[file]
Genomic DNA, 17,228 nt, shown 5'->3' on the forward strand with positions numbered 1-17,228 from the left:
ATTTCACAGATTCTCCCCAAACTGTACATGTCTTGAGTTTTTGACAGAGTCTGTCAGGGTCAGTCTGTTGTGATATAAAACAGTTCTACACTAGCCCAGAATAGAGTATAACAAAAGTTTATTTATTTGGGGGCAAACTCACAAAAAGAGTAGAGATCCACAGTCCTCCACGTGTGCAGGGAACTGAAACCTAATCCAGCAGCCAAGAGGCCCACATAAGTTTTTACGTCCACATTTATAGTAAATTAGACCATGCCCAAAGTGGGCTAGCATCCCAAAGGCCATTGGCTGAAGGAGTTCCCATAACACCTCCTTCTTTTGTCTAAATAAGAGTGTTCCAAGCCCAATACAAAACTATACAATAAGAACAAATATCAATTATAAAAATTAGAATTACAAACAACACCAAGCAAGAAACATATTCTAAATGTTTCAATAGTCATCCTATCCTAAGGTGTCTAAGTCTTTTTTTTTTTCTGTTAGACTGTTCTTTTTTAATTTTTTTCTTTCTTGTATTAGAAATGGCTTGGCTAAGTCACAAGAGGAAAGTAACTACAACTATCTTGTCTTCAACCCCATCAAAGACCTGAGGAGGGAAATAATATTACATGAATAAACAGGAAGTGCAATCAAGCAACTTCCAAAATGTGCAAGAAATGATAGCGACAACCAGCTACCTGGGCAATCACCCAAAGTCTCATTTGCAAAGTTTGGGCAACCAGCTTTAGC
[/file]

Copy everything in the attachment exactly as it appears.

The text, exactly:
Genomic DNA, 17,228 nt, shown 5'->3' on the forward strand with positions numbered 1-17,228 from the left:
ATTTCACAGATTCTCCCCAAACTGTACATGTCTTGAGTTTTTGACAGAGTCTGTCAGGGTCAGTCTGTTGTGATATAAAACAGTTCTACACTAGCCCAGAATAGAGTATAACAAAAGTTTATTTATTTGGGGGCAAACTCACAAAAAGAGTAGAGATCCACAGTCCTCCACGTGTGCAGGGAACTGAAACCTAATCCAGCAGCCAAGAGGCCCACATAAGTTTTTACGTCCACATTTATAGTAAATTAGACCATGCCCAAAGTGGGCTAGCATCCCAAAGGCCATTGGCTGAAGGAGTTCCCATAACACCTCCTTCTTTTGTCTAAATAAGAGTGTTCCAAGCCCAATACAAAACTATACAATAAGAACAAATATCAATTATAAAAATTAGAATTACAAACAACACCAAGCAAGAAACATATTCTAAATGTTTCAATAGTCATCCTATCCTAAGGTGTCTAAGTCTTTTTTTTTTTCTGTTAGACTGTTCTTTTTTAATTTTTTTCTTTCTTGTATTAGAAATGGCTTGGCTAAGTCACAAGAGGAAAGTAACTACAACTATCTTGTCTTCAACCCCATCAAAGACCTGAGGAGGGAAATAATATTACATGAATAAACAGGAAGTGCAATCAAGCAACTTCCAAAATGTGCAAGAAATGATAGCGACAACCAGCTACCTGGGCAATCACCCAAAGTCTCATTTGCAAAGTTTGGGCAACCAGCTTTAGC